Controlling the IT spend better
One challenge Lawrence said the Army is facing as it goes through data center consolidation is keeping new centers from being built along the way. And, her office is beginning to crack down. She’s just signed a new policy memo that will restrict Army commands from making certain IT purchases.
“What we cannot have happen is as we’re taking these data centers down-we’ve taken 32 down already-is for them to pop up somewhere else,” she said. “Well, I know what makes up a data center, so they don’t get to buy those things. That’s what we have to be able to watch.”
Consolidating data centers and reducing applications is one of the Army’s pathways to creating a common operating environment across the service, and perhaps eventually across DoD. Lawrence said her office, along with the Army’s acquisition chief, are playing an enforcement role there as well.
As the Army builds its integrated network baseline along common standards, industry will have to build its products to those standards if it wants to sell them to the service. And Army personnel will have to align to those standards too–something they don’t always do today.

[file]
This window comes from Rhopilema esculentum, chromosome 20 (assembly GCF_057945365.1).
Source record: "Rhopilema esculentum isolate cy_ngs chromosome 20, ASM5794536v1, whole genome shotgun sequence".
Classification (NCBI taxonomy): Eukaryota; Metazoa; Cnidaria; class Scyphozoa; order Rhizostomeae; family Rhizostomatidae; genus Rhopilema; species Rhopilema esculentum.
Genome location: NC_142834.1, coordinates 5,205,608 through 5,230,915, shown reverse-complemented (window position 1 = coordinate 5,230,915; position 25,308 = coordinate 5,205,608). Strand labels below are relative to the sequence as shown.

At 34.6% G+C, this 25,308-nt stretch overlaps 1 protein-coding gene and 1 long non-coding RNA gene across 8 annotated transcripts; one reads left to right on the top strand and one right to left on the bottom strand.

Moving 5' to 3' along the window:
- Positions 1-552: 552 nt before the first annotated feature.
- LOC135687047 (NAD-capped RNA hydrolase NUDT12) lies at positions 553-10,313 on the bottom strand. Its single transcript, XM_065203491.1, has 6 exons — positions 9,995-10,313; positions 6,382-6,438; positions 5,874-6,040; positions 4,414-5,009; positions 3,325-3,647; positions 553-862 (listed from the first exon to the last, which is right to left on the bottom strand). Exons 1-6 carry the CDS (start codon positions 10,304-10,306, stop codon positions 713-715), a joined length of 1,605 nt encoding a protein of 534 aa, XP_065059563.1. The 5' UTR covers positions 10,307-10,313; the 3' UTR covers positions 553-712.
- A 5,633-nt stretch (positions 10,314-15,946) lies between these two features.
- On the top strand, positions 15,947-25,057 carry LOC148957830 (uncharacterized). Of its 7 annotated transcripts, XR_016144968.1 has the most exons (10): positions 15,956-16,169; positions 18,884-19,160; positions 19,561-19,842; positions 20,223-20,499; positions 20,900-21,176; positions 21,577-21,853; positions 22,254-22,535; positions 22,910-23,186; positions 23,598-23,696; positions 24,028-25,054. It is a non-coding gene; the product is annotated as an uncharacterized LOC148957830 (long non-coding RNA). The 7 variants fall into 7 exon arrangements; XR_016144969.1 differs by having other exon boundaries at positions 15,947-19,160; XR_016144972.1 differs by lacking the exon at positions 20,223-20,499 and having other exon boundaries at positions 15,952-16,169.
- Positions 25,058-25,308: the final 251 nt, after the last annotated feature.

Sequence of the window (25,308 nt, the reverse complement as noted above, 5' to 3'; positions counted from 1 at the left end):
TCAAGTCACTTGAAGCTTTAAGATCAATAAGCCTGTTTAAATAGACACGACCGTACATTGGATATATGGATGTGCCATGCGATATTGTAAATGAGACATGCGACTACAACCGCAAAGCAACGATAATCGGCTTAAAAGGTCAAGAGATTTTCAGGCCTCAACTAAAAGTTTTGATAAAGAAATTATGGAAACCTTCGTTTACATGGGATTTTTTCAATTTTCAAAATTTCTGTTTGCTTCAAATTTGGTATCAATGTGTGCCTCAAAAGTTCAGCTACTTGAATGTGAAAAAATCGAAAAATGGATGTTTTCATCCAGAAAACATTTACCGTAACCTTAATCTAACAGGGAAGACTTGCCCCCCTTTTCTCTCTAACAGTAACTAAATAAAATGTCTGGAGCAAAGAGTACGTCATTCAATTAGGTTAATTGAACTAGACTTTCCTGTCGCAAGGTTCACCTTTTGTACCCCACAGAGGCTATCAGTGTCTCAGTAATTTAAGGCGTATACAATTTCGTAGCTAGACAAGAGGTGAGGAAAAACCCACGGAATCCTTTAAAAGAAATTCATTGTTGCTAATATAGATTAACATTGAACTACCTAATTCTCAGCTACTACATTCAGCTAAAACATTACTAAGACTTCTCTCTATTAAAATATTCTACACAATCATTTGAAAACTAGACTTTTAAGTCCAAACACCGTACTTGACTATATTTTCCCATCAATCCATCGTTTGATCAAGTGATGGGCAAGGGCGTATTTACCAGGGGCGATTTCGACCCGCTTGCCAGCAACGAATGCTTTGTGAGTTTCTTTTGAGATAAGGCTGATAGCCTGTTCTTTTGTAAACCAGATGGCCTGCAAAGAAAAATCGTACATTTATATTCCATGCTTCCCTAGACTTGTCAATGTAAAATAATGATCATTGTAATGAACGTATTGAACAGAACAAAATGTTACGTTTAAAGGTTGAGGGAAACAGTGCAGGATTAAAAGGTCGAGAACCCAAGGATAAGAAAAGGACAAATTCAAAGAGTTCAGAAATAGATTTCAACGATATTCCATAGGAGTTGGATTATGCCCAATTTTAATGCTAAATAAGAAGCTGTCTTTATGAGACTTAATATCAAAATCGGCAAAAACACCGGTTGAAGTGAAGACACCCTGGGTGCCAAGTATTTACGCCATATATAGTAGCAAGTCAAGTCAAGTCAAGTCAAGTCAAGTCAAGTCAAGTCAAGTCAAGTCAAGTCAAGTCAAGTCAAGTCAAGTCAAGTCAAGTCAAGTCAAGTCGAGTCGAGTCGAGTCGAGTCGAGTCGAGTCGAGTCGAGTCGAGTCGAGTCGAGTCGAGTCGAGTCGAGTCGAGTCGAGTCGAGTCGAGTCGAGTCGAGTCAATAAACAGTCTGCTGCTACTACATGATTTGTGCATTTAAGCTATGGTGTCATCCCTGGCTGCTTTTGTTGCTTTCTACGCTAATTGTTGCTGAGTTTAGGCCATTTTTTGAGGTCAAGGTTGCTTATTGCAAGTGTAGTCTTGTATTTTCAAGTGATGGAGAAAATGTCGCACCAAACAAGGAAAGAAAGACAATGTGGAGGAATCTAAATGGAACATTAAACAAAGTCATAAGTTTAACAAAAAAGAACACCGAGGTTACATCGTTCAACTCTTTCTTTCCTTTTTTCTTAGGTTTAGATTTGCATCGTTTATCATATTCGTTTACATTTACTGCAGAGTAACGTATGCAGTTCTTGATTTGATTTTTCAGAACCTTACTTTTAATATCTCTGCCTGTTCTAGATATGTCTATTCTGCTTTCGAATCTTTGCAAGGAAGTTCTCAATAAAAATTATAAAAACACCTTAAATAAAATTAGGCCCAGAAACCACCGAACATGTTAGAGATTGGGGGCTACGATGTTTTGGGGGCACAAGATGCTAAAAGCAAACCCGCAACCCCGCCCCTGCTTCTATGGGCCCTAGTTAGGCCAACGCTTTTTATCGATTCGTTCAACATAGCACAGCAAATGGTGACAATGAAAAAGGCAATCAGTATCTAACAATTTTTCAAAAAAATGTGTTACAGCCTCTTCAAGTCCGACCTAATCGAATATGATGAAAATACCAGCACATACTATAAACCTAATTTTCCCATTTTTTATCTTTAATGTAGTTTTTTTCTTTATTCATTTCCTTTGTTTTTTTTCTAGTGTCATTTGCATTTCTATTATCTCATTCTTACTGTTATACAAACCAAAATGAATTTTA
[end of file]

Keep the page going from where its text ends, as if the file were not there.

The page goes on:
“What happens is we have our (program executive officers) who build their own data centers, who build their own network management tools, they buy their own GPS solution, they build their own product end-to-end,” she said. “And the next thing you know, we’re trying to integrate the network at Fort Bliss and I’ve got 28 different net ops tools that I have to try to kludge together. We’re not going to do that anymore. That’s not the common operating environment. And so, if a PEO wants to build a product, here are the standards that they’re going to build to. Here are the tools you can use. Here is the common product you will use. You will not go buy your own.”